Oakland A's 2013 Statistical Preview: Pitching
No 2012 division winner is entering 2013 flying as far under the radar as the Oakland Aâ€™s. That is small wonder when you consider that the last time Oakland made the playoffs in 2006, the club spiraled into mediocrity, winning just 47 percent of its games over the next five years. The fact that the high-paying superstar laden Angels and Rangers are in the division also does little to engender confidence in Oakland.
But there is another reason to avoid making any bold predictions about the Aâ€™s one way or another â€“ uncertainty. There are so many unknowns surrounding this team that it is easier and safer to just ignore this roster than speculate about what it might do this season.
While the starting rotation was one of the brightest spots in a great season, even it is not exempt from these uncertainties.
Take a look at the 2012 numbers of the six starters in contention to wind up in the rotation.
These numbers are terrific. Last year, AL starting pitchers finished the season with an average ERA of 4.39 and a 1.34 WHIP. Every single projected starter for the Aâ€™s and the first guy out (likely Colon or Straily) had an ERA and a WHIP lower than those marks. Sure, it helps to pitch in a park with foul territory so big that it could have its own zip code. But it hurt pitching in a division with two of the top four run scorers in the game. And the worst ERA of the group (Strailyâ€™s 3.89) was still a full 0.5 lower than the AL average.
So, you ask, what could possibly be the drawback here? Well, for Griffin and Straily, the above numbers are not just their 2012 stat lines. They are their career stat lines. Plus, Parker only had 5.2 innings in his young career entering 2012 and Milone had chalked up just 26. All four were rookies last year and yet all four may begin the season in the starting rotation. Though they all turned in phenomenal rookie efforts, the sample size at the major league level is awfully small, especially for Straily and Griffin.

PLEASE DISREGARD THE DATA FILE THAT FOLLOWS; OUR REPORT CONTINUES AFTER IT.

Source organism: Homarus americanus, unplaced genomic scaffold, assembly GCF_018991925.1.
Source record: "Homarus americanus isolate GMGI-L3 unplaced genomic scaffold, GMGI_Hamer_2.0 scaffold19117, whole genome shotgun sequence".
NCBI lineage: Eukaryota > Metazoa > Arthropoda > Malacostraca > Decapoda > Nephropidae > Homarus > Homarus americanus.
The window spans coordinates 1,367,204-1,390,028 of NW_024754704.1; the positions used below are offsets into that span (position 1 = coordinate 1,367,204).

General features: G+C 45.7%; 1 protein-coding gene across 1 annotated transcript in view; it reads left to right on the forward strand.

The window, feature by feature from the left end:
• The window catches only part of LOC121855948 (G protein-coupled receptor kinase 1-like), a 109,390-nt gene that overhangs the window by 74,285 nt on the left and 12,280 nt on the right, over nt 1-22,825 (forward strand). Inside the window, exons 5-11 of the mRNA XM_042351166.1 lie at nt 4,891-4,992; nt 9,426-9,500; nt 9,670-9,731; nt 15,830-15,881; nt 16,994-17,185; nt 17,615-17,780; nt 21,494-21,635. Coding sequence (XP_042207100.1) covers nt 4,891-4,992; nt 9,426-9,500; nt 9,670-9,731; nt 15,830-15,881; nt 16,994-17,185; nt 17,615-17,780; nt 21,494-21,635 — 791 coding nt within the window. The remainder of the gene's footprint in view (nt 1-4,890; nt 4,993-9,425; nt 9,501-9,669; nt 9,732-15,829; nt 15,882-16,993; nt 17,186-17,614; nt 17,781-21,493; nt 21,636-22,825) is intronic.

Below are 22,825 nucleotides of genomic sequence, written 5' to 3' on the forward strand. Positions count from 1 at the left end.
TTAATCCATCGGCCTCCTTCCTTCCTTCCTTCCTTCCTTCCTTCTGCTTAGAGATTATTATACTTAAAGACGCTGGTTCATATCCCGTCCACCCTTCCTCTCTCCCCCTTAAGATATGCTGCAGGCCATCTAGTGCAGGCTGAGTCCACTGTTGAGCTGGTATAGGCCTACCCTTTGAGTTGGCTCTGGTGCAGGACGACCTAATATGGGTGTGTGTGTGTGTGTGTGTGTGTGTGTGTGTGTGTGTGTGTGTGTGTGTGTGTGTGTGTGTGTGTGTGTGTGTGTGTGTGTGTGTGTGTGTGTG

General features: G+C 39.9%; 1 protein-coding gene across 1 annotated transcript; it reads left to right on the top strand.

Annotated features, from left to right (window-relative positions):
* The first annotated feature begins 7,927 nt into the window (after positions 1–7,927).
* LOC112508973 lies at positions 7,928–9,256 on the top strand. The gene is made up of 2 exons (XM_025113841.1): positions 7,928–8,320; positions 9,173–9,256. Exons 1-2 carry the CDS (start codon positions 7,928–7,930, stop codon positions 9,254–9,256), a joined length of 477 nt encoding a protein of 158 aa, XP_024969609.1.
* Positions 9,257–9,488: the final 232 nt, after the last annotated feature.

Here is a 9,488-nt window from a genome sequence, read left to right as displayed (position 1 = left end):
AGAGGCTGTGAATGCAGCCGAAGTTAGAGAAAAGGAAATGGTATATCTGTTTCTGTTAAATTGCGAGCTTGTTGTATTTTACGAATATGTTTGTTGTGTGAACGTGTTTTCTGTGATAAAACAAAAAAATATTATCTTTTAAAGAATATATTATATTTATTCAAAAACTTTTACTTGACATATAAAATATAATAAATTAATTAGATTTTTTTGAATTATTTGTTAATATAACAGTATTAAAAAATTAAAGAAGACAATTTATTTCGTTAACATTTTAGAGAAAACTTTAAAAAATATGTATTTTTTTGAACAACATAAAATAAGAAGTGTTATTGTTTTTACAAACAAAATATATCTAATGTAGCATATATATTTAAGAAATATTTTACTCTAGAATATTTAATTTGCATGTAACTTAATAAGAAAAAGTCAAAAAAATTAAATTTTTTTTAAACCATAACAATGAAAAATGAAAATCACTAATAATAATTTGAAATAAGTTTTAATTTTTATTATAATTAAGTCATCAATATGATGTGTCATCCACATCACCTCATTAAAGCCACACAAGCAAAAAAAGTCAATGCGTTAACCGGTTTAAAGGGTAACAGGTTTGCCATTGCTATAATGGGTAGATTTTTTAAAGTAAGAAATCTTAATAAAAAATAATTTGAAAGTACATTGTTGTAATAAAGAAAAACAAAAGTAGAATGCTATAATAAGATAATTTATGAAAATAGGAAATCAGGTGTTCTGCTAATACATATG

While the young guns fight to live up to last yearâ€™s hype, Anderson, only 25 himself, must shake off the injuries that have limited him to 230.2 total innings over the last three seasons.
Lastly, Colon is almost 40 and (hopefully) off of the performance enhancers that (presumably) helped him last year. He has also been routinely shelled in Spring Training (6.75 ERA). Duplicating his 2012 season seems unlikely, but strange things happen in baseball. Things like Bartolo Colon experiencing a rebirth at age 39 and it taking everybody four months to figure out he was on PEDs.
This Aâ€™s rotation has a ton of potential. After the performances the young starters turned in last year, there is more than a little reason to believe that Billy Beane might have put together the next Big Three or something close to it. But without a lengthy track record to back that belief up, there is also the chance that the rookie seasons turn out to be aberrations, not the norms for some or all of these young guys.